Sioux Fall, South Dakota was organized this past week and will call from
a trio of Revs. A. Brummel, Eriks (Hudsonville, MI), and Vander Wal
Since the last BRF Conference, Prof. Hanko has been
leading a forum on common grace. This is the first half of the 33rd
e-mail on this subject. If you would like to add your name to the forum,
please contact Prof. Hanko. All the
e-mails can be found on his blog (http://common-grace-considered.blogspot.com/).
Dear Forum members,
I have shown that the doctrine of the gracious
restraint of sin is a heresy that holds dire consequences for the church
that adopts it. The truth that Scripture teaches is exactly the opposite
of a gracious restraint of sin. Scripture teaches that the world gets
worse in its sin as time goes on, and that the sinfulness of man
climaxes in the man of sin, Antichrist. To this truth I devote this
* * * *
Before I proceed any further in our discussion, let
me emphasize that Scripture most emphatically teaches a restraint of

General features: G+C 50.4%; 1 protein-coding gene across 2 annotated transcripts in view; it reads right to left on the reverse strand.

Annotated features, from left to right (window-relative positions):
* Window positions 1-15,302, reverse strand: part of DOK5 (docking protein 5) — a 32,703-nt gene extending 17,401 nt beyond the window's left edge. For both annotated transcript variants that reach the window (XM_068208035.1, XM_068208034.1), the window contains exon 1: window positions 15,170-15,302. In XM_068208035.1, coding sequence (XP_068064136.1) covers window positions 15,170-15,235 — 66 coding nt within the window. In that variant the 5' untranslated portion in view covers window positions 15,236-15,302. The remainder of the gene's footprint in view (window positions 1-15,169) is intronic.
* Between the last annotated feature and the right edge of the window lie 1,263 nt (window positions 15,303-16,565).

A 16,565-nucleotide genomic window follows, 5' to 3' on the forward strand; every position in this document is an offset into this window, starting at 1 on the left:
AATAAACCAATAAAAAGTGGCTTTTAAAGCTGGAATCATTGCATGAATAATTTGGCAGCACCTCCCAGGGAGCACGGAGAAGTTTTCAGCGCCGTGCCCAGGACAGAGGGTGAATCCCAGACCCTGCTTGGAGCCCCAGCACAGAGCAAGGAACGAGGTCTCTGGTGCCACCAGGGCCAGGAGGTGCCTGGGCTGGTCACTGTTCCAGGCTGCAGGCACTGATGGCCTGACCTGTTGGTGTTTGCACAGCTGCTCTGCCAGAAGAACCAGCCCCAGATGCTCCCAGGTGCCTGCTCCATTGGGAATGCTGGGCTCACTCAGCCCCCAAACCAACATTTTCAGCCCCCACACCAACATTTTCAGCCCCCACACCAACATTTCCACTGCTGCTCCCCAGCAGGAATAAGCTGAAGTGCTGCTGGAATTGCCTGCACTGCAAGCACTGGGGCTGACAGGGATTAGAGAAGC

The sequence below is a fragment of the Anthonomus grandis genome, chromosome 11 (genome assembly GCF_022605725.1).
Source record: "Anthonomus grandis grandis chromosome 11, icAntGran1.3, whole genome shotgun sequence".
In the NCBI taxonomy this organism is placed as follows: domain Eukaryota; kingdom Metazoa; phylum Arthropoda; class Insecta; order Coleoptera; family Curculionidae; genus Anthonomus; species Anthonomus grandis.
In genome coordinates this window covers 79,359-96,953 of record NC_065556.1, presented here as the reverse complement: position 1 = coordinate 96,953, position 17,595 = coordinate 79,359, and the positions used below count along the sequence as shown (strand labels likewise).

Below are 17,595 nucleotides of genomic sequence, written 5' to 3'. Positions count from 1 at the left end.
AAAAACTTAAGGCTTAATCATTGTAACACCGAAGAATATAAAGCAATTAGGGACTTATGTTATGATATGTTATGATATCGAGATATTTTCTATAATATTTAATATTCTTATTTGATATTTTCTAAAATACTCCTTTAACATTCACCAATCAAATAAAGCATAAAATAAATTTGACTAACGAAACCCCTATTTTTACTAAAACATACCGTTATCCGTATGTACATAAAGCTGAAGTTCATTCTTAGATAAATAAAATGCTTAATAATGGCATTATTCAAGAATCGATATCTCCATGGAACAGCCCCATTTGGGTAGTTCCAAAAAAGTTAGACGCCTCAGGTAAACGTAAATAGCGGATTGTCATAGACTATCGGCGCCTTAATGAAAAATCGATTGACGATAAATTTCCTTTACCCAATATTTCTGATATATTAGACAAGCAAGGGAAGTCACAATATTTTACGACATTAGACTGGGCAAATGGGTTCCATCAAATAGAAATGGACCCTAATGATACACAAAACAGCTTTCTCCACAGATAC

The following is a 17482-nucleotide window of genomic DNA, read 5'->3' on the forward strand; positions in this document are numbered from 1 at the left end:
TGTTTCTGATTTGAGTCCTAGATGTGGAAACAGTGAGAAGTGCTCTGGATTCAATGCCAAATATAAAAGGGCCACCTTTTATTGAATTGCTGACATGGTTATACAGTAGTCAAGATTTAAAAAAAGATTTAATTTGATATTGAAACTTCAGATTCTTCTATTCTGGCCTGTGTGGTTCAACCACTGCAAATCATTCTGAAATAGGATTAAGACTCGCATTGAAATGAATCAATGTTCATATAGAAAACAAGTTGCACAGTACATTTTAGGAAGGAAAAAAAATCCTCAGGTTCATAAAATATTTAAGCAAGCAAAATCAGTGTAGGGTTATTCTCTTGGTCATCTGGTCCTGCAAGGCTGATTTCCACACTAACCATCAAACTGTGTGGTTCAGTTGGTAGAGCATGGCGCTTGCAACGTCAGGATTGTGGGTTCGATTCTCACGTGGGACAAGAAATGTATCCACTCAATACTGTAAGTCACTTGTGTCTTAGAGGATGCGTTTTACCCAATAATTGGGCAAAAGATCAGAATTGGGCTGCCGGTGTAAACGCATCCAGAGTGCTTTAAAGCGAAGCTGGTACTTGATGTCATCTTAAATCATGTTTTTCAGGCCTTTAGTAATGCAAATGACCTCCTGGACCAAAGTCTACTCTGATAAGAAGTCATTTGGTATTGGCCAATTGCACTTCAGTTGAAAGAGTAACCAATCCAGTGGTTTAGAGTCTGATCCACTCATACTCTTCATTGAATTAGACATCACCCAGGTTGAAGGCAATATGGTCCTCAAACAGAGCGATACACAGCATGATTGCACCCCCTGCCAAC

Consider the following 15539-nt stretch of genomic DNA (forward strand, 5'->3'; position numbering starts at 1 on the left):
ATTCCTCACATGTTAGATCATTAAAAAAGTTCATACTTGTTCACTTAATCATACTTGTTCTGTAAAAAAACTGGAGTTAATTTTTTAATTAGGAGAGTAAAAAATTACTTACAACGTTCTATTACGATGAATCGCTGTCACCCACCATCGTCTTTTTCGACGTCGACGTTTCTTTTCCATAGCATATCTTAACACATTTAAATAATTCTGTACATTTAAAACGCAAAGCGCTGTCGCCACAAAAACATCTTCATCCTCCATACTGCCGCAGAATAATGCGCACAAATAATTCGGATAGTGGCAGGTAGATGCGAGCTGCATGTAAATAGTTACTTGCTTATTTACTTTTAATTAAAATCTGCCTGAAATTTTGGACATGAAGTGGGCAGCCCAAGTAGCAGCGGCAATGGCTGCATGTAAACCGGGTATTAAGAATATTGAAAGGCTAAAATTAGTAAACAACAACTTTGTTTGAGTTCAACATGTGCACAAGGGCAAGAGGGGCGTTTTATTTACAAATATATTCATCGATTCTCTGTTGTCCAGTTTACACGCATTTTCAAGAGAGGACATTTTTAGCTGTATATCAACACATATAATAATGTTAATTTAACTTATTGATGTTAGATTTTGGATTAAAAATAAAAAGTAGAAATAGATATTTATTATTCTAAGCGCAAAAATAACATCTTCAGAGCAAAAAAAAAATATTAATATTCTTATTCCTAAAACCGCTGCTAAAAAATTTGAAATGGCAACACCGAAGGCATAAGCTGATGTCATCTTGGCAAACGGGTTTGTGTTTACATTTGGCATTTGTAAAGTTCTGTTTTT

sin. My opposition to this doctrine of common grace is not that God
never restrains sin. He does. My quarrel is with the idea that the
restraint of sin is a gracious operation of the Spirit of Christ in the
heart of the natural man that changes the moral character of a man’s
depraved nature, but does not save him.
God does however, restrain sin. He restrains sin
by His providence in such a way that a sinner is limited in the
expression of sin by the circumstances of life in which God’s providence
places him. Man is totally depraved apart from the work of regeneration.